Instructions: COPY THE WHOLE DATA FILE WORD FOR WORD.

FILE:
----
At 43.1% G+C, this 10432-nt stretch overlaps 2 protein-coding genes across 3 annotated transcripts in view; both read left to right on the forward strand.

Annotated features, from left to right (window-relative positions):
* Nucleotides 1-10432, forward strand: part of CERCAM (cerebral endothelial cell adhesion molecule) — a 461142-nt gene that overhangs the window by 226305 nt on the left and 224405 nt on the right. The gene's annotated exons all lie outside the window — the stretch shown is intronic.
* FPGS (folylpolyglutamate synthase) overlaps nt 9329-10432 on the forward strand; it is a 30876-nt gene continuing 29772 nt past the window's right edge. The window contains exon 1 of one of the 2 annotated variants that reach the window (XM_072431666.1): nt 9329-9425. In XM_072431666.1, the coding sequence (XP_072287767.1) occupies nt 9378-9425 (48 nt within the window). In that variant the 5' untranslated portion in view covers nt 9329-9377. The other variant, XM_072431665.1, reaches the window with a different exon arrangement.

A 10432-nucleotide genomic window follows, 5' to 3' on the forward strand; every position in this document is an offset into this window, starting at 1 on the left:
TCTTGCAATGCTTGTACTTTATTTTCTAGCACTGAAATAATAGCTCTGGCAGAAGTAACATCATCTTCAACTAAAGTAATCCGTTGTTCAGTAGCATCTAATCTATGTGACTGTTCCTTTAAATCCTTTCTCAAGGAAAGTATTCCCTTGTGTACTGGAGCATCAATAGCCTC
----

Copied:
At 43.1% G+C, this 10432-nt stretch overlaps 2 protein-coding genes across 3 annotated transcripts in view; both read left to right on the forward strand.

Annotated features, from left to right (window-relative positions):
* Nucleotides 1-10432, forward strand: part of CERCAM (cerebral endothelial cell adhesion molecule) — a 461142-nt gene that overhangs the window by 226305 nt on the left and 224405 nt on the right. The gene's annotated exons all lie outside the window — the stretch shown is intronic.
* FPGS (folylpolyglutamate synthase) overlaps nt 9329-10432 on the forward strand; it is a 30876-nt gene continuing 29772 nt past the window's right edge. The window contains exon 1 of one of the 2 annotated variants that reach the window (XM_072431666.1): nt 9329-9425. In XM_072431666.1, the coding sequence (XP_072287767.1) occupies nt 9378-9425 (48 nt within the window). In that variant the 5' untranslated portion in view covers nt 9329-9377. The other variant, XM_072431665.1, reaches the window with a different exon arrangement.

A 10432-nucleotide genomic window follows, 5' to 3' on the forward strand; every position in this document is an offset into this window, starting at 1 on the left:
TCTTGCAATGCTTGTACTTTATTTTCTAGCACTGAAATAATAGCTCTGGCAGAAGTAACATCATCTTCAACTAAAGTAATCCGTTGTTCAGTAGCATCTAATCTATGTGACTGTTCCTTTAAATCCTTTCTCAAGGAAAGTATTCCCTTGTGTACTGGAGCATCAATAGCCTC